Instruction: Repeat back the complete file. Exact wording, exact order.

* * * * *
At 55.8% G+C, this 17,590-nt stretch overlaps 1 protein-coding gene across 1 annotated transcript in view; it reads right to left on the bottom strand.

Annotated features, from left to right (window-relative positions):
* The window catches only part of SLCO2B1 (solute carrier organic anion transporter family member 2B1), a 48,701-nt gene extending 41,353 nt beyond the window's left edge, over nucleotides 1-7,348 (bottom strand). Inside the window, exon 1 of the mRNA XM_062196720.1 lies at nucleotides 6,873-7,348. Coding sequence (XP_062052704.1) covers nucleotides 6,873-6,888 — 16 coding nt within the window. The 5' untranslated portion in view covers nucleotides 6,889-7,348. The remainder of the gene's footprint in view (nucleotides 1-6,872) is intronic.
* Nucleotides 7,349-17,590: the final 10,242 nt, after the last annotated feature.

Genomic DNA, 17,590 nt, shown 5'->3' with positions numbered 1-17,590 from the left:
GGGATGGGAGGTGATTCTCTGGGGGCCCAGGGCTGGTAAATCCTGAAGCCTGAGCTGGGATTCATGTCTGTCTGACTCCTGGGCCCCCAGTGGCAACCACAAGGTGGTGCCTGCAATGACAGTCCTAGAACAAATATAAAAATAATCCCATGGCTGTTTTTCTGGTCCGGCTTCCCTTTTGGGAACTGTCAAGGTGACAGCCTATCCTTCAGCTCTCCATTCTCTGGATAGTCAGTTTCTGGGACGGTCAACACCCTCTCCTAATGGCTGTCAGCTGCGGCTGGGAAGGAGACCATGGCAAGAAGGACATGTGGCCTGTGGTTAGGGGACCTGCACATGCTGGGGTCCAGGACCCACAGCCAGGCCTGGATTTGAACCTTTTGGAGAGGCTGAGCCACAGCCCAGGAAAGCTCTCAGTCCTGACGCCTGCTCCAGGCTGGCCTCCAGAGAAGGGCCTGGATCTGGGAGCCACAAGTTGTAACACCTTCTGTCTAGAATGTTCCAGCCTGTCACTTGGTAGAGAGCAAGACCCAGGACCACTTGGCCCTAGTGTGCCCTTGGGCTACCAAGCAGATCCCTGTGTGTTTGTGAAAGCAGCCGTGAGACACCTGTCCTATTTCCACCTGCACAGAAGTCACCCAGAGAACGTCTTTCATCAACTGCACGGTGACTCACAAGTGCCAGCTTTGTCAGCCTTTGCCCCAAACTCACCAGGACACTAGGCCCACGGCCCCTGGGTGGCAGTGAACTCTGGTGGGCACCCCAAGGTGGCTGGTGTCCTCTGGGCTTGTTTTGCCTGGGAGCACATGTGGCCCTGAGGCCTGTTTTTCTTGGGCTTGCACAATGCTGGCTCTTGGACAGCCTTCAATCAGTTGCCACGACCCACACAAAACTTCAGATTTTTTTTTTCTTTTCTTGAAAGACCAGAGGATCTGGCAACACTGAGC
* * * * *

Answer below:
At 55.8% G+C, this 17,590-nt stretch overlaps 1 protein-coding gene across 1 annotated transcript in view; it reads right to left on the bottom strand.

Annotated features, from left to right (window-relative positions):
* The window catches only part of SLCO2B1 (solute carrier organic anion transporter family member 2B1), a 48,701-nt gene extending 41,353 nt beyond the window's left edge, over nucleotides 1-7,348 (bottom strand). Inside the window, exon 1 of the mRNA XM_062196720.1 lies at nucleotides 6,873-7,348. Coding sequence (XP_062052704.1) covers nucleotides 6,873-6,888 — 16 coding nt within the window. The 5' untranslated portion in view covers nucleotides 6,889-7,348. The remainder of the gene's footprint in view (nucleotides 1-6,872) is intronic.
* Nucleotides 7,349-17,590: the final 10,242 nt, after the last annotated feature.

Genomic DNA, 17,590 nt, shown 5'->3' with positions numbered 1-17,590 from the left:
GGGATGGGAGGTGATTCTCTGGGGGCCCAGGGCTGGTAAATCCTGAAGCCTGAGCTGGGATTCATGTCTGTCTGACTCCTGGGCCCCCAGTGGCAACCACAAGGTGGTGCCTGCAATGACAGTCCTAGAACAAATATAAAAATAATCCCATGGCTGTTTTTCTGGTCCGGCTTCCCTTTTGGGAACTGTCAAGGTGACAGCCTATCCTTCAGCTCTCCATTCTCTGGATAGTCAGTTTCTGGGACGGTCAACACCCTCTCCTAATGGCTGTCAGCTGCGGCTGGGAAGGAGACCATGGCAAGAAGGACATGTGGCCTGTGGTTAGGGGACCTGCACATGCTGGGGTCCAGGACCCACAGCCAGGCCTGGATTTGAACCTTTTGGAGAGGCTGAGCCACAGCCCAGGAAAGCTCTCAGTCCTGACGCCTGCTCCAGGCTGGCCTCCAGAGAAGGGCCTGGATCTGGGAGCCACAAGTTGTAACACCTTCTGTCTAGAATGTTCCAGCCTGTCACTTGGTAGAGAGCAAGACCCAGGACCACTTGGCCCTAGTGTGCCCTTGGGCTACCAAGCAGATCCCTGTGTGTTTGTGAAAGCAGCCGTGAGACACCTGTCCTATTTCCACCTGCACAGAAGTCACCCAGAGAACGTCTTTCATCAACTGCACGGTGACTCACAAGTGCCAGCTTTGTCAGCCTTTGCCCCAAACTCACCAGGACACTAGGCCCACGGCCCCTGGGTGGCAGTGAACTCTGGTGGGCACCCCAAGGTGGCTGGTGTCCTCTGGGCTTGTTTTGCCTGGGAGCACATGTGGCCCTGAGGCCTGTTTTTCTTGGGCTTGCACAATGCTGGCTCTTGGACAGCCTTCAATCAGTTGCCACGACCCACACAAAACTTCAGATTTTTTTTTTCTTTTCTTGAAAGACCAGAGGATCTGGCAACACTGAGC